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Monday, August 11, 2003

I'm used to the sparrows and finches scattering to the four winds whenever I walk through the yard. So I wasn't exactly startled when I was walking out to the mailbox this afternoon and heard a great thundering of wings over my right shoulder. Then I saw the shadow, and it wasn't a songbird of any kind.

A gigantic, ugly, red-faced turkey vulture had been sitting on the fence that lines my driveway. I don't know why I didn't see it, but it might have been because I had my eyes on the ground to make sure I didn't step on any snakes. I shouldn't have been surprised, because the buzzards were all over the sky today.

What did get my intense attention was that the buzzard circled all around me at a low angle before taking off. I felt as if I were being sized up, but I'm not sure for what. I've never felt threatened by the buzzards, but I've never had one airborne quite that close to me, either. It was definitely trippy.

During these hot August afternoons, it isn't just the birds that disappear from sight whenever they sense my presence. More lizards than ever are around the grounds here, scampering here and there. They either freeze in place or run for cover as soon as I open the front door, but sometimes I can stand very still and see them playing tag with each other. I've seen one lizard run up the tail of another and launch itself from the other's head, then race around to do it again.

The moths and other flying insects that I don't even notice most of the time seem to be everywhere as soon as I'm out watering the garden in the evenings. They don't like being sprayed with the hose, and I can see them zipping around to stay dry.

That isn't the case with the swallows, because they never come close enough. I like being outside watering in the late afternoon, though, in the long shadows just before the sun goes down. That's when the swallows perform their air show, swooping and soaring and every so often sailing by the arc of water coming from the hose, checking things out. I try to accommodate them by shooting a spray into the air for their amusement.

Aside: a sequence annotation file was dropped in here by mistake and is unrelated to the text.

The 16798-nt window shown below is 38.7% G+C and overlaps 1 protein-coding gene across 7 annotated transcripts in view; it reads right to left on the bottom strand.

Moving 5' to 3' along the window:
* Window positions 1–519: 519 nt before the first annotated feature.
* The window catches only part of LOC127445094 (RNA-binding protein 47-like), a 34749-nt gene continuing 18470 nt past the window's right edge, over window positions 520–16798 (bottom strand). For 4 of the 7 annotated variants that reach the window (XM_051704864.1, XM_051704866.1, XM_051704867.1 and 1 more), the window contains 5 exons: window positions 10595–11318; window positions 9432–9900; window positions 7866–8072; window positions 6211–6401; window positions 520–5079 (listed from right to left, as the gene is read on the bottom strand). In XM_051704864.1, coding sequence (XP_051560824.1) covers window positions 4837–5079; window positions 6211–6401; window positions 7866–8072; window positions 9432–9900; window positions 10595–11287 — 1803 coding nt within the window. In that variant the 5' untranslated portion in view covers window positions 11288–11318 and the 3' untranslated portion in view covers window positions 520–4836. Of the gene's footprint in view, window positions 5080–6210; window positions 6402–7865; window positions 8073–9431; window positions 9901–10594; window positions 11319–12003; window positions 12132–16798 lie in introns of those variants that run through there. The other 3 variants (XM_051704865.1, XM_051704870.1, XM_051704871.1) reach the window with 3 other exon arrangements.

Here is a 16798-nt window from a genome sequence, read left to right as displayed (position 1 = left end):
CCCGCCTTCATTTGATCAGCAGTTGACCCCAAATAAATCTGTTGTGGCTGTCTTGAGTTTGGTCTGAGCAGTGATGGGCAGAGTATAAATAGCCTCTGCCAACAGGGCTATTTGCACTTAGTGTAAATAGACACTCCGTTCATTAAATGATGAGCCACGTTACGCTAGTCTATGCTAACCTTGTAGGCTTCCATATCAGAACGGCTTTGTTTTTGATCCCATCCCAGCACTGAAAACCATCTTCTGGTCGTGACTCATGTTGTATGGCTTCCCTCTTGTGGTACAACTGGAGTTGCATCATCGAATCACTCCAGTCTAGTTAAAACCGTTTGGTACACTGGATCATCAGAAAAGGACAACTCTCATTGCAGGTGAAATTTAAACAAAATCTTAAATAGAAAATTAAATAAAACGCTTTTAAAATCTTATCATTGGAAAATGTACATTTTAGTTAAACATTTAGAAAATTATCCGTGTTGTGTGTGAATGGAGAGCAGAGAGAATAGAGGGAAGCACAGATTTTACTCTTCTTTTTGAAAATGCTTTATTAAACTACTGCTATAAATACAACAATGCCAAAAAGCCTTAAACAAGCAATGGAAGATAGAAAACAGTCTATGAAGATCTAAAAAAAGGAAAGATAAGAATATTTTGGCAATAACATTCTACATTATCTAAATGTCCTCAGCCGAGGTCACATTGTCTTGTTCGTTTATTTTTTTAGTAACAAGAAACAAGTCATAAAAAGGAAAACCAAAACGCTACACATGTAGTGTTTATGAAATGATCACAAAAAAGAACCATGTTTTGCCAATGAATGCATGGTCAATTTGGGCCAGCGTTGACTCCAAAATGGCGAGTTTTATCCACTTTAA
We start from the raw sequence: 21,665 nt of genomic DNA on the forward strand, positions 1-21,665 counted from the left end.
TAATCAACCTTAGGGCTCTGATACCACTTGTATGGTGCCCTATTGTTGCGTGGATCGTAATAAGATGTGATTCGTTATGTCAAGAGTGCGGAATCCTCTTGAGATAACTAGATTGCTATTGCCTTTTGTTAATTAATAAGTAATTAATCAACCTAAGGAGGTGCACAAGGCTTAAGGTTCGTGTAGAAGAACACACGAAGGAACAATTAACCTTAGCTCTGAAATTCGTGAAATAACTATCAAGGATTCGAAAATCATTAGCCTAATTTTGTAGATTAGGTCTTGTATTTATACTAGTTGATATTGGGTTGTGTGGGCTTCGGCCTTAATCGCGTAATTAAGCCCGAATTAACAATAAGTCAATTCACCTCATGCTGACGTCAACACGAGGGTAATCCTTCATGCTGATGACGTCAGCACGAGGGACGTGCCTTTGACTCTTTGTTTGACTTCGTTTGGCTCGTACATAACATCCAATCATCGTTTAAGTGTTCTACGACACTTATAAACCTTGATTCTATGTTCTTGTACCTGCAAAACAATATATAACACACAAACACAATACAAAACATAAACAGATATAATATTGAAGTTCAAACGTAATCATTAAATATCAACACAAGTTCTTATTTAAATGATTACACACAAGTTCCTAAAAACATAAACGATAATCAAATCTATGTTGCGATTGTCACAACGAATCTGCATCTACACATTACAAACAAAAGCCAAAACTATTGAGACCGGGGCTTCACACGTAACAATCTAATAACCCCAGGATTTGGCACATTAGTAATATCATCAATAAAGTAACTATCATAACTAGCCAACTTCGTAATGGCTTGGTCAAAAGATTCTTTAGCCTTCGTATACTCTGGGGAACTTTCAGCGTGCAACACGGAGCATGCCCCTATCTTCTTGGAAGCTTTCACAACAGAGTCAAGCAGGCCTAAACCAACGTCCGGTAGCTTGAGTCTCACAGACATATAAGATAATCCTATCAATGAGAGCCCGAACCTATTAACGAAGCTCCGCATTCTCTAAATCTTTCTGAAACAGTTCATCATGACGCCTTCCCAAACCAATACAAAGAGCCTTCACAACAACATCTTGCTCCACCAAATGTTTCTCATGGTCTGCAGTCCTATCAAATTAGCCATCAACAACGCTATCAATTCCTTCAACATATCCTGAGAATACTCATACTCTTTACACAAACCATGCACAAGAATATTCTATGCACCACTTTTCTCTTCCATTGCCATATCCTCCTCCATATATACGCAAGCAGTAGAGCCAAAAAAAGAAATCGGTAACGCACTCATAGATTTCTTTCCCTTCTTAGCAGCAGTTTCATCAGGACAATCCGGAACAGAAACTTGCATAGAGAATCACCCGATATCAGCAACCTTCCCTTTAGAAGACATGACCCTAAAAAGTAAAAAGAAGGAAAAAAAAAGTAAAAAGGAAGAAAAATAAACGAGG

30 July 2003

Stone crop (sedum hybrid).

The yellowjackets are more numerous now, too, swarming around the nests they've built under my eaves. This is one creature that isn't bothered in the least by my presence. I intended to remove those nests while they were abandoned last winter, but I forgot. Now I have to duck every time I walk out the front door. It does probably help cut down on unwanted visitors, though. I haven't had a sales call here all summer.

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Snakes don't run from me. They freeze and pretend to be invisible (or dead) until I move on. Then they disappear so fast that it's as if they were never there. (I used to have the same effect on people, but now I see most of that was in my mind. Still, it seemed so real at the time.)

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One year ago: Small Change
"The grace of the athletes as they stumble around the bases. Their skill as they flail at balls a foot outside the strike zone. Their sportsmanship as they slam down bat and helmet after making an out. It's a wonderful example for the kids."

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